Film

Wrong: A Comedy About a Man and His Dog

Wrong: A Comedy About a Man and His Dog
p>With his tire-on-a-murderous-rampage movie Rubber, Quentin Dupieux demonstrated a remarkable knack for making ridiculously weird films that are also ridiculously entertaining. (Those two are often mutually exclusive; generally, directors who are as fastidious as Dupieux about confounding narrative wind up making movies that punish their audience.)

In Wrong, a man named Dolph Springer (Jack Plotnick) can’t seem to find his dog. His search brings him together with a horny pizza-delivery call-center operator, a self-help guru specializing in human-dog telepathy named Master Chang (William Fichtner, even more delightful than usual), and a private detective with anger-management issues. At the same time, Springer’s job may be in jeopardy, and his landscaper embarks on a dangerous affair. We bounce from scene to scene, not really learning much about the story but having a pretty good time regardless.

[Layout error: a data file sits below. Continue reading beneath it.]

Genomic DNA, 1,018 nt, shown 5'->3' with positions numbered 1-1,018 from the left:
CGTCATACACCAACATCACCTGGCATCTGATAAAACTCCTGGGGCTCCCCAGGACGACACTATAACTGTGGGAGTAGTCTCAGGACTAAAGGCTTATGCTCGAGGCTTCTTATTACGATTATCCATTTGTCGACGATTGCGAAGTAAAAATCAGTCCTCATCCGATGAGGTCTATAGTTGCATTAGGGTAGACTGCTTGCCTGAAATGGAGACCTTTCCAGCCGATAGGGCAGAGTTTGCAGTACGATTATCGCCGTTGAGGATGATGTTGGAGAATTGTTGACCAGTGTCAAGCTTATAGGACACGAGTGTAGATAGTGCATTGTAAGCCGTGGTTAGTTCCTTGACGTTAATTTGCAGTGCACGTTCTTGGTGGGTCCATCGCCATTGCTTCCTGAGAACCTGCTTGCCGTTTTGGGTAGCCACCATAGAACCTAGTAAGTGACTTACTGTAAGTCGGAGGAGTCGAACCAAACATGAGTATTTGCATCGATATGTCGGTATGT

Wrong doesn’t quite feel as fresh as Rubber. There are a few too many bizarre flourishes with no payoff—the plot thread involving Springer’s job doesn’t do much for the film, for example, besides kill a few minutes. But ultimately, Wrong rings with a kind of goofy, deadpan amorousness; it is at its heart a comedy about a man and his dog. recommended

 

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